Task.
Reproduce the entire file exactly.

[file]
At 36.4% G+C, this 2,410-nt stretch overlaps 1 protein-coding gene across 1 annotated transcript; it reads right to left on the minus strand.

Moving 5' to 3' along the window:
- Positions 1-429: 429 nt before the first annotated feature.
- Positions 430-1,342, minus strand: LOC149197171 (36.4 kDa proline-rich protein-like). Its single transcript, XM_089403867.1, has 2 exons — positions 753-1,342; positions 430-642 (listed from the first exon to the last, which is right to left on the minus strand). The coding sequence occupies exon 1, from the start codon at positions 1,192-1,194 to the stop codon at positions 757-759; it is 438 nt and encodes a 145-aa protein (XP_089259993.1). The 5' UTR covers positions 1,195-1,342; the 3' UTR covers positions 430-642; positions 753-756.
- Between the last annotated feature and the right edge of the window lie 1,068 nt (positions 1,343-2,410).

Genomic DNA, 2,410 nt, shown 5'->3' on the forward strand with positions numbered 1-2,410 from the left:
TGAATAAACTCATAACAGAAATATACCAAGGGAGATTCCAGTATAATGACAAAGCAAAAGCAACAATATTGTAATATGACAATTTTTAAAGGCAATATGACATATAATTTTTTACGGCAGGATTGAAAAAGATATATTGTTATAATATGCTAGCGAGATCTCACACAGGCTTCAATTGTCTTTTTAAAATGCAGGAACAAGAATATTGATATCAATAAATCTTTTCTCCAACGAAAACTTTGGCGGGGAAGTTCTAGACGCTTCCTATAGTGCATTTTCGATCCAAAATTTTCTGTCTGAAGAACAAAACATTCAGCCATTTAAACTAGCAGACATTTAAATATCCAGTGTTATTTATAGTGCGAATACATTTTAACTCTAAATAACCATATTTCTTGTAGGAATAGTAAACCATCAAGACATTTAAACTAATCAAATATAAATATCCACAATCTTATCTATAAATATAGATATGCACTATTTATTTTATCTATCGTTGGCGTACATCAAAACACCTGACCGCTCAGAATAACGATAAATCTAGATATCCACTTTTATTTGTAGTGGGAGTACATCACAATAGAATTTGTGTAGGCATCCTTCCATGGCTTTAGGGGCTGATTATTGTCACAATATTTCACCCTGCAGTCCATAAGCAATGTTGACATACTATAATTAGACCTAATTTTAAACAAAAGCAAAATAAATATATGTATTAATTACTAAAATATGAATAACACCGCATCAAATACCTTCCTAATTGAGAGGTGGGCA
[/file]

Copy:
At 36.4% G+C, this 2,410-nt stretch overlaps 1 protein-coding gene across 1 annotated transcript; it reads right to left on the minus strand.

Moving 5' to 3' along the window:
- Positions 1-429: 429 nt before the first annotated feature.
- Positions 430-1,342, minus strand: LOC149197171 (36.4 kDa proline-rich protein-like). Its single transcript, XM_089403867.1, has 2 exons — positions 753-1,342; positions 430-642 (listed from the first exon to the last, which is right to left on the minus strand). The coding sequence occupies exon 1, from the start codon at positions 1,192-1,194 to the stop codon at positions 757-759; it is 438 nt and encodes a 145-aa protein (XP_089259993.1). The 5' UTR covers positions 1,195-1,342; the 3' UTR covers positions 430-642; positions 753-756.
- Between the last annotated feature and the right edge of the window lie 1,068 nt (positions 1,343-2,410).

Genomic DNA, 2,410 nt, shown 5'->3' on the forward strand with positions numbered 1-2,410 from the left:
TGAATAAACTCATAACAGAAATATACCAAGGGAGATTCCAGTATAATGACAAAGCAAAAGCAACAATATTGTAATATGACAATTTTTAAAGGCAATATGACATATAATTTTTTACGGCAGGATTGAAAAAGATATATTGTTATAATATGCTAGCGAGATCTCACACAGGCTTCAATTGTCTTTTTAAAATGCAGGAACAAGAATATTGATATCAATAAATCTTTTCTCCAACGAAAACTTTGGCGGGGAAGTTCTAGACGCTTCCTATAGTGCATTTTCGATCCAAAATTTTCTGTCTGAAGAACAAAACATTCAGCCATTTAAACTAGCAGACATTTAAATATCCAGTGTTATTTATAGTGCGAATACATTTTAACTCTAAATAACCATATTTCTTGTAGGAATAGTAAACCATCAAGACATTTAAACTAATCAAATATAAATATCCACAATCTTATCTATAAATATAGATATGCACTATTTATTTTATCTATCGTTGGCGTACATCAAAACACCTGACCGCTCAGAATAACGATAAATCTAGATATCCACTTTTATTTGTAGTGGGAGTACATCACAATAGAATTTGTGTAGGCATCCTTCCATGGCTTTAGGGGCTGATTATTGTCACAATATTTCACCCTGCAGTCCATAAGCAATGTTGACATACTATAATTAGACCTAATTTTAAACAAAAGCAAAATAAATATATGTATTAATTACTAAAATATGAATAACACCGCATCAAATACCTTCCTAATTGAGAGGTGGGCA